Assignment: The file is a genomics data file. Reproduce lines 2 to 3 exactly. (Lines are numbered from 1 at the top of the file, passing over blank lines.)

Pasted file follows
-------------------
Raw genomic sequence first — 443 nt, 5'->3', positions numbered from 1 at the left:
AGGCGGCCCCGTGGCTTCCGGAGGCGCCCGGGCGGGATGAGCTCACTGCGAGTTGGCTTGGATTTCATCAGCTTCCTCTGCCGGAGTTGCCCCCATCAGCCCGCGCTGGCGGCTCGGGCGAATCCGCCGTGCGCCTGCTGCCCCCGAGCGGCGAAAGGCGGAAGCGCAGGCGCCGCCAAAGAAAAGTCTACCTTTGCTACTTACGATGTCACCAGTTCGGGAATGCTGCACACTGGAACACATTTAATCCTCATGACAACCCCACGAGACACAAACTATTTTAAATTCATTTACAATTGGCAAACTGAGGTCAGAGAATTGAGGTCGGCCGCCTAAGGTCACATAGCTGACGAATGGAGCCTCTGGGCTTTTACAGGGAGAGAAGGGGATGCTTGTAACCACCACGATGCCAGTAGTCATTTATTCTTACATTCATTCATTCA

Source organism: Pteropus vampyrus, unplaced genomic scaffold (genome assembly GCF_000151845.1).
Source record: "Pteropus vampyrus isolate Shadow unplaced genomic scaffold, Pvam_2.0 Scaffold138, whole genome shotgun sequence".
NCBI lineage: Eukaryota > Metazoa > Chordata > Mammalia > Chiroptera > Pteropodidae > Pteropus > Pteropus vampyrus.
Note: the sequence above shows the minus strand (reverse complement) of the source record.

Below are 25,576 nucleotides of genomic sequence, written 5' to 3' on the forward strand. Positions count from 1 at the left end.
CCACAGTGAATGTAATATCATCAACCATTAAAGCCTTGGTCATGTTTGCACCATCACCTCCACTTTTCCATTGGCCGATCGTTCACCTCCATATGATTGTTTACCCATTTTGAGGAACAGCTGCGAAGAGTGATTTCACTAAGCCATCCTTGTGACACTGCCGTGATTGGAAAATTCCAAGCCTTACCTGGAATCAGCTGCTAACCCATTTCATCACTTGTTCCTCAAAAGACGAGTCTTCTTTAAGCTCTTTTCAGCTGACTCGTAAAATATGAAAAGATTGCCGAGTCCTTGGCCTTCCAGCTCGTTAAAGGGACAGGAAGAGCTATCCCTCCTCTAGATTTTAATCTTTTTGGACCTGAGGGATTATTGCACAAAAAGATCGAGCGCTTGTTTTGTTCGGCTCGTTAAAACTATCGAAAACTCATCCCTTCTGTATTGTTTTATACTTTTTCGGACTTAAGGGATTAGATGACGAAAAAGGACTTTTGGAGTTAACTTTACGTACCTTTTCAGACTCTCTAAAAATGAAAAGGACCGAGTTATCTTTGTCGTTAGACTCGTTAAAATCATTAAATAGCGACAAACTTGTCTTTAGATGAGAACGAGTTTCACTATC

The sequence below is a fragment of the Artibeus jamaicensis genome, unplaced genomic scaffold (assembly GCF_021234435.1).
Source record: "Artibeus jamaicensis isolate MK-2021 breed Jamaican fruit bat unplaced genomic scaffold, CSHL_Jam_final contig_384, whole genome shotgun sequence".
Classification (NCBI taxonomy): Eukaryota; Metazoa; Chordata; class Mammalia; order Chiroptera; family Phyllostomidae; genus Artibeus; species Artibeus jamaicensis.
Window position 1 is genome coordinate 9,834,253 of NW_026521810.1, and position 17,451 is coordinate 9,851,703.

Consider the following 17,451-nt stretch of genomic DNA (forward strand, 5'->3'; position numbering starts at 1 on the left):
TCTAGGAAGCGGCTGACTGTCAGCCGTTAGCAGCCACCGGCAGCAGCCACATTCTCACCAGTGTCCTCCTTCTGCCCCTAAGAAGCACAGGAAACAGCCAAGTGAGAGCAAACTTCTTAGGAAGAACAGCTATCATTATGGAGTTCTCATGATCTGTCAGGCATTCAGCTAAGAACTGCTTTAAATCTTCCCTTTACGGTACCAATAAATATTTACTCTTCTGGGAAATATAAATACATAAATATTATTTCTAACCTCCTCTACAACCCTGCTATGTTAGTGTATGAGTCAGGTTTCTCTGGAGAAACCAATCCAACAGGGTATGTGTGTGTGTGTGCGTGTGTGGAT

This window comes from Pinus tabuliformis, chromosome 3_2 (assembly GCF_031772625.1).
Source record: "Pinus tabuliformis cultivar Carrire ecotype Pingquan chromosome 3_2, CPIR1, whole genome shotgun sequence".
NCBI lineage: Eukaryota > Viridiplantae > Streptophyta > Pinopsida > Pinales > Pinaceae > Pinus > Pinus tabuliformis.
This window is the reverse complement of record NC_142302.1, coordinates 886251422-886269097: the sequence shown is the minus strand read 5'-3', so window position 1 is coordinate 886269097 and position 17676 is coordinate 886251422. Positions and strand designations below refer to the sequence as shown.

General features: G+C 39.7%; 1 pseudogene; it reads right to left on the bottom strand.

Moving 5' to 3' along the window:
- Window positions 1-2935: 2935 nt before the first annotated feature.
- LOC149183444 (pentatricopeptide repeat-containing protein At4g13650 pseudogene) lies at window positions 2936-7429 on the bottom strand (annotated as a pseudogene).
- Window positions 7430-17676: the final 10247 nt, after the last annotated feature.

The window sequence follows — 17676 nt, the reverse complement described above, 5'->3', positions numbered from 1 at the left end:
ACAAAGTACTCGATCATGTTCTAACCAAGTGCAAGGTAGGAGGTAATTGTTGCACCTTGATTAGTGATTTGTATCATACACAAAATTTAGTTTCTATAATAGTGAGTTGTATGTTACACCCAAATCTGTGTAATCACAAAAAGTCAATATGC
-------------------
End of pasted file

AGGCGGCCCCGTGGCTTCCGGAGGCGCCCGGGCGGGATGAGCTCACTGCGAGTTGGCTTGGATTTCATCAGCTTCCTCTGCCGGAGTTGCCCCCATCAGCCCGCGCTGGCGGCTCGGGCGAATCCGCCGTGCGCCTGCTGCCCCCGAGCGGCGAAAGGCGGAAGCGCAGGCGCCGCCAAAGAAAAGTCTACCTTTGCTACTTACGATGTCACCAGTTCGGGAATGCTGCACACTGGAACACATTTAATCCTCATGACAACCCCACGAGACACAAACTATTTTAAATTCATTTACAATTGGCAAACTGAGGTCAGAGAATTGAGGTCGGCCGCCTAAGGTCACATAGCTGACGAATGGAGCCTCTGGGCTTTTACAGGGAGAGAAGGGGATGCTTGTAACCACCACGATGCCAGTAGTCATTTATTCTTACATTCATTCATTCA

Source organism: Pteropus vampyrus, unplaced genomic scaffold (genome assembly GCF_000151845.1).